What is Considered a Good NPS Score and How To Improve It?
Before we get into what is considered a good NPS score, we have some good news and some bad news.
We will get the hard news out of the way first: what a good NPS (or Net Promoter Score) is depends on your industry.
- Some industries like SaaS will have an average NPS of 30.
- While others like education will score on average around 70.
You have to compare your NPS to your industry benchmark as well as your competitors and see where you rank. This will let you know how well you are truly serving your customers.
The good news: having a positive NPS score (0-30) means you are on the right track.
Source: Userpilot. Want an NPS survey like this? Jump on a call with us!
You have more customers enjoying your product than hating it.
But there is always room for improvement-especially if it sits below your industry average.
So if you want to know if your NPS score is good and how to improve it, in this post you will find:
- a definite resource for calculating NPS score
- industry benchmarks to measure yourself against
- the steps you need to take now to improve your own NPS.
Want a quick and surefire way to find out what your NPS score is? Set up an NPS survey in 5 minutes with ZERO code using Userpilot!
Table of Contents
- What Is NPS?
- How to calculate NPS score?
- What Is the Average NPS score?
- What Is Considered Good NPS Score, and What Is a Bad NPS Score?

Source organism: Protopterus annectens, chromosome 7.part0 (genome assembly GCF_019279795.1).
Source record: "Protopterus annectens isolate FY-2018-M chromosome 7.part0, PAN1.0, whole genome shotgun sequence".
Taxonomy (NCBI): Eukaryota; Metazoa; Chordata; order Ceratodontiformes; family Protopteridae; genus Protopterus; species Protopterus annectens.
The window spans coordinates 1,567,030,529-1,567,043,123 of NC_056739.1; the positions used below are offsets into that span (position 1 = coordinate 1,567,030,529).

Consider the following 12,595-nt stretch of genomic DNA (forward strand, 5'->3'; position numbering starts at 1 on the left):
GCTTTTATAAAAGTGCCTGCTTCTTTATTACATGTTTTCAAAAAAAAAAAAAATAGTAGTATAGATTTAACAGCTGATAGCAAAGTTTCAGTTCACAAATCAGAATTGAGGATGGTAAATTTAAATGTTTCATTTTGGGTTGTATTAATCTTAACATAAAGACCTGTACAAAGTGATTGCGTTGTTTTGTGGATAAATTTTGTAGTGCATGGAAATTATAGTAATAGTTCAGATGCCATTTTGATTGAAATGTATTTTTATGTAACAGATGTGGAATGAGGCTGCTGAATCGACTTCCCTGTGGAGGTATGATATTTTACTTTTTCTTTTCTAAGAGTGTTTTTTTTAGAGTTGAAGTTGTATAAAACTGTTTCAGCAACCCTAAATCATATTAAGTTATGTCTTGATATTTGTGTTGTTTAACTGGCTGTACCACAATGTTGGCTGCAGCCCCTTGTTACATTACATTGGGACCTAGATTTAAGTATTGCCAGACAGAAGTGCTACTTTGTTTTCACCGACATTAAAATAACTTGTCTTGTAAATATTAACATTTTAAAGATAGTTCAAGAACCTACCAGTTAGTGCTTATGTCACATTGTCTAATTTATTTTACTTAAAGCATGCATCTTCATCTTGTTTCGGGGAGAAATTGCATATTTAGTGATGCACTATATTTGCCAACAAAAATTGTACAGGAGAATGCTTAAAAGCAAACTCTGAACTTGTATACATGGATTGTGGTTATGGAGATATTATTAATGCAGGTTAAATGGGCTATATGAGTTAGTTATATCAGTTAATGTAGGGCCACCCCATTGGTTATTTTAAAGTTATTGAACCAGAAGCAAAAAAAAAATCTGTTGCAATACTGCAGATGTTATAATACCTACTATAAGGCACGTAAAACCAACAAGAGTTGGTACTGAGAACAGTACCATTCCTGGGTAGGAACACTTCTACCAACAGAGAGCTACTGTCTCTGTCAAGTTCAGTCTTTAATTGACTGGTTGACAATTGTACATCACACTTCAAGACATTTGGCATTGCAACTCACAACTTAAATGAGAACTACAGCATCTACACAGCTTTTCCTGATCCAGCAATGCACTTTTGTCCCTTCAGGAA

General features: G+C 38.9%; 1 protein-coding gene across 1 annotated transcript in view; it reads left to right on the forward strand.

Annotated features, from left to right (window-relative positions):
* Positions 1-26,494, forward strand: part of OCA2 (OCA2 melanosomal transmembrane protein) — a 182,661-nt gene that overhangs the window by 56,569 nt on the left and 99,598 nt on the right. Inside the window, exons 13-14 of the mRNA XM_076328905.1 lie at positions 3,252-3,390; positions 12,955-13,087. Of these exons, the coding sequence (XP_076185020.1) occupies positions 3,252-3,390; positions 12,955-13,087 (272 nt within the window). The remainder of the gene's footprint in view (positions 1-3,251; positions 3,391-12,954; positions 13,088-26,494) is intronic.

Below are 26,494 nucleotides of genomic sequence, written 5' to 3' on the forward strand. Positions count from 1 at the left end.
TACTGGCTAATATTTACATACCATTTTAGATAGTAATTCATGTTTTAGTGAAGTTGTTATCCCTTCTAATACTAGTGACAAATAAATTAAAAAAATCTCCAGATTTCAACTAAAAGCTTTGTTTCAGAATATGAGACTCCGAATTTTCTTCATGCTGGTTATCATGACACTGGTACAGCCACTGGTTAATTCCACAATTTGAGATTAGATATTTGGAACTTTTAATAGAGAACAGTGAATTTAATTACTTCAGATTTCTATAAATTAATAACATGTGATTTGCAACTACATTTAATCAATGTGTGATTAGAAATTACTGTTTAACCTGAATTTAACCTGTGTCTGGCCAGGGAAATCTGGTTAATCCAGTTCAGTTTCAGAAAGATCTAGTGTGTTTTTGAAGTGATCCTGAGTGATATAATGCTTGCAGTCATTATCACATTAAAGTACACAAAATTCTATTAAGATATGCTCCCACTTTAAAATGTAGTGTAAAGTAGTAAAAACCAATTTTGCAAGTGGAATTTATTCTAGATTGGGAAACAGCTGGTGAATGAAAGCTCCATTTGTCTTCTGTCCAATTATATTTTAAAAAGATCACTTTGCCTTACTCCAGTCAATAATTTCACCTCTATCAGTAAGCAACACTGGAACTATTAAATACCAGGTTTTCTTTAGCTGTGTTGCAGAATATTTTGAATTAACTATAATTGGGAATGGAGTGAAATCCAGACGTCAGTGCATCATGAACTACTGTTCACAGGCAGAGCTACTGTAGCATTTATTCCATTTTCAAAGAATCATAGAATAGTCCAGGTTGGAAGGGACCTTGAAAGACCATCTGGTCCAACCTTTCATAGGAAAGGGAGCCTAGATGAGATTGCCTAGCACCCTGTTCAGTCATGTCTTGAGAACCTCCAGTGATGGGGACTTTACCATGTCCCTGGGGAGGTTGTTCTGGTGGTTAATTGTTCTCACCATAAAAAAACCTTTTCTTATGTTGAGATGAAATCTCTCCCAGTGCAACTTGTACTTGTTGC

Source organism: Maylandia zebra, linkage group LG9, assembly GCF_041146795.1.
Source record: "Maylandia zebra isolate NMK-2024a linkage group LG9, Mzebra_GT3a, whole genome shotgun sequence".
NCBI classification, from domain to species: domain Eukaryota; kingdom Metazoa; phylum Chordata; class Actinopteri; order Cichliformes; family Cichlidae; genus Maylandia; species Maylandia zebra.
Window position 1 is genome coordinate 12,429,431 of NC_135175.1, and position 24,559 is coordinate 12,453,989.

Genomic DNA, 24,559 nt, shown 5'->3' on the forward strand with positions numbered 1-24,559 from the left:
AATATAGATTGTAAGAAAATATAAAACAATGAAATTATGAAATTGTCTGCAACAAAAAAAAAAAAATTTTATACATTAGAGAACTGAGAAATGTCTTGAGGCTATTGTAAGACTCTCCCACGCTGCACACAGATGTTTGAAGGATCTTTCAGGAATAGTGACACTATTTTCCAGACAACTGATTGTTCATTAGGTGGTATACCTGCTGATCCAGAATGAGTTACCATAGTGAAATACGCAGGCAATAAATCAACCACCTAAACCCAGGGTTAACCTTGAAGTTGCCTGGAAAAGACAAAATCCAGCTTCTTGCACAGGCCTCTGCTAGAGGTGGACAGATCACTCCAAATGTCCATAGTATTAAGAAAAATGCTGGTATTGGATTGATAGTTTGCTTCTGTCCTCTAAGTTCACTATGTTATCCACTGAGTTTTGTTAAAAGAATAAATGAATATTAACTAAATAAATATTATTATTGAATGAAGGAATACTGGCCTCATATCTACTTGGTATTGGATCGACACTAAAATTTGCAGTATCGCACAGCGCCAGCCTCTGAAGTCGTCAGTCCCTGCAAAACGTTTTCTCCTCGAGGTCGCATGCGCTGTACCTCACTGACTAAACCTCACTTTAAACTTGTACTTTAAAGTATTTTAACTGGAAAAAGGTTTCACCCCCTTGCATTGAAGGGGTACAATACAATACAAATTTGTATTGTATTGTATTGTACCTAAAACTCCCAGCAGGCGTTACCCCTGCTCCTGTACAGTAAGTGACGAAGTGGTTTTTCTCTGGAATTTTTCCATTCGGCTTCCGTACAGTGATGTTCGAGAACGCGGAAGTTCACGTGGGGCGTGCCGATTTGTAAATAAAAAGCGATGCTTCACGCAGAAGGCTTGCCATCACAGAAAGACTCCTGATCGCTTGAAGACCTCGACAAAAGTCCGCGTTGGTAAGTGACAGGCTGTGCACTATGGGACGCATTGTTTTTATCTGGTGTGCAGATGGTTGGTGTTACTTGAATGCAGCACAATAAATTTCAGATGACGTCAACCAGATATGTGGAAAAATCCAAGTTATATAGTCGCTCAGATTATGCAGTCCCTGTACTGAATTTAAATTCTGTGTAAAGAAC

- How to improve the NPS score? The Steps You Should Be Taking Now
TL;DR? Grab our summary:
- Net Promoter Score is the result of a one-question survey asking the users how likely they’d be to recommend your product on a scale from 1 to 10.
- NPS is the difference between the percentage of the promoters of your product (people who voted 9 or 10) and the proportion of detractors (users who selected 6 or below).
- The average NPS score depends on the industry
- A good NPS score is anywhere from 0-30, excellent is above 50, a bad NPS score is below 0
- You can start improving your NPS score by using a powerful tool to run your NPS survey either through email or within your app and comparing the results with your user behavior analytics
- Once you analyze the results you can develop in-app solutions that will address each segment of the users who responded to the survey
What is NPS?
NPS or Net Promoter Score is what many consider to be the gold standard of measuring customer loyalty.
The metric was developed by Bain and Company in 2003 and has since been adopted by millions of businesses.
You have probably seen the pop-up on plenty of websites or have sent out mass emails asking the same question.
“On a scale of one to ten, how likely is it that you would recommend [your company/product/service] to a friend or colleague?”